As far as the peripheral characters go, most of them are at least slightly corrupt and more than a little bit dishonest. When Tina tries to drive and hits the only car in an otherwise empty parking lot (“Tina-rannosaurus Wrecks”, Episode 7), the Belcher family gets sucked into an insurance fraud scheme run by agent Chase Kominski. Mickey, the bank robber who held Bob hostage last season, resurfaces to work at the restaurant. Mort the mortician uses his hearse to transport things other than dead bodies and during a speed dating session organized by Linda, a group of the town’s citizens confess to their dirtiest deeds. (Linda’s friend Gretchen admits to stalking Mark Harmon and running over his wife, Pam Dawber, with her car). And let’s not forget the Deuce of Diamonds in the finale, who has dabbled in various fields, all of which involve lame motivational videos and expensive, useless classes.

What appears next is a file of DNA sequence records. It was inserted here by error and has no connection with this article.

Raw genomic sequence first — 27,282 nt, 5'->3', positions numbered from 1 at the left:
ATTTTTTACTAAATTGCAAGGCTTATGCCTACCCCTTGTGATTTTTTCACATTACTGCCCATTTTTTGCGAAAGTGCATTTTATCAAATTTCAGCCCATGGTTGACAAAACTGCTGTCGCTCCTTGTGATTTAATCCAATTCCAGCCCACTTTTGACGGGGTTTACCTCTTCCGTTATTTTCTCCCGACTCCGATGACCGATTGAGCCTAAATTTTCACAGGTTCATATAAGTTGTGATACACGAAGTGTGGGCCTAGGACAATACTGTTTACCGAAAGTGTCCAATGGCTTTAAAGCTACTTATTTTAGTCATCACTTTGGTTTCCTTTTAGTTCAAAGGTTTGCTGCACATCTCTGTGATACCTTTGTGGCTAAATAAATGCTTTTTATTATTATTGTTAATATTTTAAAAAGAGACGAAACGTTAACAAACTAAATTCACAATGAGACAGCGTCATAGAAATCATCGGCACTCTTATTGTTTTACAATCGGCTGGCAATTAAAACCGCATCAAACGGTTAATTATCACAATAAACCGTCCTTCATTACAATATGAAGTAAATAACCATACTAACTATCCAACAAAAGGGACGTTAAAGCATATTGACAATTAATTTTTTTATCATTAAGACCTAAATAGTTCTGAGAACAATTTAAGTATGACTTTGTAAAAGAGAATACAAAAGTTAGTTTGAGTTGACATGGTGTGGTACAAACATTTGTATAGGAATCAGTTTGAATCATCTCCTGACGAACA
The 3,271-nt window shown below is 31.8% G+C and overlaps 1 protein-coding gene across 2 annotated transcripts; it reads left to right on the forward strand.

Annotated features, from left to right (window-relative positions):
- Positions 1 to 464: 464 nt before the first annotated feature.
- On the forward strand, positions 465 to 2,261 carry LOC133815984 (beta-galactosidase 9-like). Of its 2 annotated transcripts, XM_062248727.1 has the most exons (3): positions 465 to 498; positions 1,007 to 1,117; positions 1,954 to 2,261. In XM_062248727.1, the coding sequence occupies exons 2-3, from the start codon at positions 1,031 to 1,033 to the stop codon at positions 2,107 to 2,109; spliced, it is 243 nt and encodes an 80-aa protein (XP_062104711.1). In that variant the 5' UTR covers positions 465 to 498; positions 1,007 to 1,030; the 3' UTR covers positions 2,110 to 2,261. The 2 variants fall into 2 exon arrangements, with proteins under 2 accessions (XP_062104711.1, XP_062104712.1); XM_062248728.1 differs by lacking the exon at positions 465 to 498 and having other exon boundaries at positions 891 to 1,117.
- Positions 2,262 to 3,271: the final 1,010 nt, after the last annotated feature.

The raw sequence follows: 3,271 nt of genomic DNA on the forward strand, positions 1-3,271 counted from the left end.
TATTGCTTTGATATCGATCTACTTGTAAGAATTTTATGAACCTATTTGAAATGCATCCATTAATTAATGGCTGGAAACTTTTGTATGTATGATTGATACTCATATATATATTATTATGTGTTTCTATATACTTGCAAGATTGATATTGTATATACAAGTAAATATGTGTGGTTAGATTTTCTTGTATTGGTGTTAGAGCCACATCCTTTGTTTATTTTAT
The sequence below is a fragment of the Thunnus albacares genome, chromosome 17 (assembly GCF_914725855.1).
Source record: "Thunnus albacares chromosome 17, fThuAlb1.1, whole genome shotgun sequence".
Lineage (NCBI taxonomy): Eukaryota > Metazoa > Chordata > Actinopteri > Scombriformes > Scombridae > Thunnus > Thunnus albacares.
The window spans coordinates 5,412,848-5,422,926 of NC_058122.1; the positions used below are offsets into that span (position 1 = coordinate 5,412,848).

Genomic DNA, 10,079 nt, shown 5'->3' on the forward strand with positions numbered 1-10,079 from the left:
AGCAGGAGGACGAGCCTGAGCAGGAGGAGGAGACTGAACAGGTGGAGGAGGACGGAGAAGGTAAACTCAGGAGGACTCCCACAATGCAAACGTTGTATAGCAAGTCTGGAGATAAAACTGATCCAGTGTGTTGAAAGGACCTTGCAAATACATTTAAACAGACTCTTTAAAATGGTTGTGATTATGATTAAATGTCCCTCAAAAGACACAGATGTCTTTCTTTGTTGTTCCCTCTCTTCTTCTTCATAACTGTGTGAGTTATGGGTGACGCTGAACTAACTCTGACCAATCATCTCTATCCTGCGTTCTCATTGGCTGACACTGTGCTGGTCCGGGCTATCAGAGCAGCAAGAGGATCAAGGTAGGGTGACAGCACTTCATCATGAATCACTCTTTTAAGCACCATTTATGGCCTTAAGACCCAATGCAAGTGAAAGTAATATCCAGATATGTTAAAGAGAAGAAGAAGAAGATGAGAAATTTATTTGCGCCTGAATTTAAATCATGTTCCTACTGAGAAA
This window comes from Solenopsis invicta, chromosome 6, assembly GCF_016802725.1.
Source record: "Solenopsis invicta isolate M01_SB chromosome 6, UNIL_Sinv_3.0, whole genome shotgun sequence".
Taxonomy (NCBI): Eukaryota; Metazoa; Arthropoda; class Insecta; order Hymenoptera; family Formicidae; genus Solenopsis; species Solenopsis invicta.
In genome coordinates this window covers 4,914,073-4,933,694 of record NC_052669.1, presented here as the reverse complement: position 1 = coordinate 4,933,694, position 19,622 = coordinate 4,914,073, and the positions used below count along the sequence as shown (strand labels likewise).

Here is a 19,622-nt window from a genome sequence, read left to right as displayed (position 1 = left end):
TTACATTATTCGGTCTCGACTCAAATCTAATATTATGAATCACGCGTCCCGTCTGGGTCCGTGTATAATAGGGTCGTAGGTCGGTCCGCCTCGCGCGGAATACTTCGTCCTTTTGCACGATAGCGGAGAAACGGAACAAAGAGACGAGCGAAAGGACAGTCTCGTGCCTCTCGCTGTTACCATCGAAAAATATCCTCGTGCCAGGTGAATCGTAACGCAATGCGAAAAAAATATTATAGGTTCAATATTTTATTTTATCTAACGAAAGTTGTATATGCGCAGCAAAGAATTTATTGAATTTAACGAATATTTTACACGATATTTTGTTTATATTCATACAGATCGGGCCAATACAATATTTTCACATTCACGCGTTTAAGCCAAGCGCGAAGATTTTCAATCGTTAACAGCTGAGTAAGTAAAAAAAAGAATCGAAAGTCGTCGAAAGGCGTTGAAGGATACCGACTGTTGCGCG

Final review:When I watched the very first episode from Season One, it left me unimpressed and scratching my head. I’ve seen The Simpsons, Family Guy, American Dad…they’re all funny and kind of vulgar. But I didn’t quite get Bob’s Burgers and stopped watching it until the second season. Again, I didn’t watch all of those episodes, but it started to draw me in and by the third season I was hooked. It became the show that we all talked about at work Monday mornings (and we weren’t allowed to spoil it if someone missed it).
Critics and viewers are starting to take notice and this last season was the longest yet, with twenty-three episodes. With a few rare exceptions, I would tell new viewers to skip the first two seasons and start here. I’m sure that creator Loren Bouchard has much more in store for the Belchers, whose actors keep a spontaneous, unpredictable feel to the show. If you’re really interested, go to YouTube and check out some behind the scenes videos and see the people behind the voices. Give the show a chance. It just might grow on you too.
Den of Geek Rating: 4 out of 5 stars.